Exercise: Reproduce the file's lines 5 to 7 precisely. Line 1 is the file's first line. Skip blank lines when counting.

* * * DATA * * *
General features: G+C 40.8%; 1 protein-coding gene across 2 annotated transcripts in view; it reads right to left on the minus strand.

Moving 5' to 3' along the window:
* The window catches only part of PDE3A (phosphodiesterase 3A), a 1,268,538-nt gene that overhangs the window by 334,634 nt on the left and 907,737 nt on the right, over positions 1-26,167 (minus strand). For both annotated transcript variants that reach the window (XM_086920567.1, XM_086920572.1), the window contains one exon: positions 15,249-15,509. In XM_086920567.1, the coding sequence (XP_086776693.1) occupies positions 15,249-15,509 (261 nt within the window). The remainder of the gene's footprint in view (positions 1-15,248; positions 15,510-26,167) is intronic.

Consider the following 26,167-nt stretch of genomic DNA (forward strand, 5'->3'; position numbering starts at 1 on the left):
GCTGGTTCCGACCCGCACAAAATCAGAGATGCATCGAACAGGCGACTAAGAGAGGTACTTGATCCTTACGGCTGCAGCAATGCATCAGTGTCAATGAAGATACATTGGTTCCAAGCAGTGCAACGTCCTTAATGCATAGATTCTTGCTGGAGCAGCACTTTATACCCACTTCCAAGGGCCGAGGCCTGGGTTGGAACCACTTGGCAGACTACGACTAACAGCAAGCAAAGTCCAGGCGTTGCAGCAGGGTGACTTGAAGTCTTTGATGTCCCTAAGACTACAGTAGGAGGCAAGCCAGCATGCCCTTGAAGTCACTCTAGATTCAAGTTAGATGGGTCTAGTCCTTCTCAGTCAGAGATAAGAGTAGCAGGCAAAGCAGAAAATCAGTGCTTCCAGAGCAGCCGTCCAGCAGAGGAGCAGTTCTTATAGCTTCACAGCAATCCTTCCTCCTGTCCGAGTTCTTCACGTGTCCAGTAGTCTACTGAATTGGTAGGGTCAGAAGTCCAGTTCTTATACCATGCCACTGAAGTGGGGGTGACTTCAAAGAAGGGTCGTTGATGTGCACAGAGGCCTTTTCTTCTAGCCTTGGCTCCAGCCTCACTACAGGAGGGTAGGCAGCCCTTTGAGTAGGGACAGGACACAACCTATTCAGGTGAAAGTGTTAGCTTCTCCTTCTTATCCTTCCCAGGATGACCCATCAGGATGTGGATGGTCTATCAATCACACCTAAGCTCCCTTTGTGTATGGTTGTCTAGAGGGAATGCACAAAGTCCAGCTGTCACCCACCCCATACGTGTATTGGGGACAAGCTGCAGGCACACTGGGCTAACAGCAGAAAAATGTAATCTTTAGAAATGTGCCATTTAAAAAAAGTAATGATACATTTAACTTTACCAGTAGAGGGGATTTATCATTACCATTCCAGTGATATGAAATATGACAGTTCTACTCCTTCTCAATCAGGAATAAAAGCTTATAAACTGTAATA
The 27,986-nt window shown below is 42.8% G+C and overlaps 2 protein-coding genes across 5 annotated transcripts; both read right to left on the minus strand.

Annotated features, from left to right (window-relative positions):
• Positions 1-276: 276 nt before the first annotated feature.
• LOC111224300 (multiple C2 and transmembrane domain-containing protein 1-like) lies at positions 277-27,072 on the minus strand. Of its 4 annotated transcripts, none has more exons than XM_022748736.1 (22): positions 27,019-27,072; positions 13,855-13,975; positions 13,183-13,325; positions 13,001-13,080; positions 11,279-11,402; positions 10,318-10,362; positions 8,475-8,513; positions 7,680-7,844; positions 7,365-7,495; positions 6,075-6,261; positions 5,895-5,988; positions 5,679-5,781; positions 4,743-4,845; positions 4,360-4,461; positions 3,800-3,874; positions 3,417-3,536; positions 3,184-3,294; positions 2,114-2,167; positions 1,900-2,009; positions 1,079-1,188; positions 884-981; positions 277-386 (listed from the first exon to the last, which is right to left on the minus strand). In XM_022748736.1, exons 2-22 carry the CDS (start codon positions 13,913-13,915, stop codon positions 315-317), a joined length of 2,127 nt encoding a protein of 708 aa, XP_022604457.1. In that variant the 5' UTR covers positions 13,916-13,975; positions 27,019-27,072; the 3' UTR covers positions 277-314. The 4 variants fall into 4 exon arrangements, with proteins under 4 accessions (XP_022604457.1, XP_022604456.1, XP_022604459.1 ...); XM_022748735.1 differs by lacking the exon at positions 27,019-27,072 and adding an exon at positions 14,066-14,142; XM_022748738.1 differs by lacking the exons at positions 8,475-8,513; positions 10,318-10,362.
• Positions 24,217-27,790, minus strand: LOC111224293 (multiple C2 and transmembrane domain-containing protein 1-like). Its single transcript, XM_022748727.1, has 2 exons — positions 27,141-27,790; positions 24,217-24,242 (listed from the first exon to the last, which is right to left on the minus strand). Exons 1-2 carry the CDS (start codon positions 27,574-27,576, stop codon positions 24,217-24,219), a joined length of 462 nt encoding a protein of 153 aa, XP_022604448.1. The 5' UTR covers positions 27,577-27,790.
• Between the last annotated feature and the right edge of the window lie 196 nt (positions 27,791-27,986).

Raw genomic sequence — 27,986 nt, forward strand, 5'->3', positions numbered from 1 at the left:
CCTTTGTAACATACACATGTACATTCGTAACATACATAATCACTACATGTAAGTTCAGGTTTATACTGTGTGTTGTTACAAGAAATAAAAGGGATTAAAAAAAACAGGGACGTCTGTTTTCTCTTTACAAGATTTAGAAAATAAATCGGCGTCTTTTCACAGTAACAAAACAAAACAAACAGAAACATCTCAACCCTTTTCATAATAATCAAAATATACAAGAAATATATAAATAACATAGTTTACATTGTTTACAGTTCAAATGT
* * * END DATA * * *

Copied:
GCTGGTTCCGACCCGCACAAAATCAGAGATGCATCGAACAGGCGACTAAGAGAGGTACTTGATCCTTACGGCTGCAGCAATGCATCAGTGTCAATGAAGATACATTGGTTCCAAGCAGTGCAACGTCCTTAATGCATAGATTCTTGCTGGAGCAGCACTTTATACCCACTTCCAAGGGCCGAGGCCTGGGTTGGAACCACTTGGCAGACTACGACTAACAGCAAGCAAAGTCCAGGCGTTGCAGCAGGGTGACTTGAAGTCTTTGATGTCCCTAAGACTACAGTAGGAGGCAAGCCAGCATGCCCTTGAAGTCACTCTAGATTCAAGTTAGATGGGTCTAGTCCTTCTCAGTCAGAGATAAGAGTAGCAGGCAAAGCAGAAAATCAGTGCTTCCAGAGCAGCCGTCCAGCAGAGGAGCAGTTCTTATAGCTTCACAGCAATCCTTCCTCCTGTCCGAGTTCTTCACGTGTCCAGTAGTCTACTGAATTGGTAGGGTCAGAAGTCCAGTTCTTATACCATGCCACTGAAGTGGGGGTGACTTCAAAGAAGGGTCGTTGATGTGCACAGAGGCCTTTTCTTCTAGCCTTGGCTCCAGCCTCACTACAGGAGGGTAGGCAGCCCTTTGAGTAGGGACAGGACACAACCTATTCAGGTGAAAGTGTTAGCTTCTCCTTCTTATCCTTCCCAGGATGACCCATCAGGATGTGGATGGTCTATCAATCACACCTAAGCTCCCTTTGTGTATGGTTGTCTAGAGGGAATGCACAAAGTCCAGCTGTCACCCACCCCATACGTGTATTGGGGACAAGCTGCAGGCACACTGGGCTAACAGCAGAAAAATGTAATCTTTAGAAATGTGCCATTTAAAAAAAGTAATGATACATTTAACTTTACCAGTAGAGGGGATTTATCATTACCATTCCAGTGATATGAAATATGACAGTTCTACTCCTTCTCAATCAGGAATAAAAGCTTATAAACTGTAATA
The 27,986-nt window shown below is 42.8% G+C and overlaps 2 protein-coding genes across 5 annotated transcripts; both read right to left on the minus strand.

Annotated features, from left to right (window-relative positions):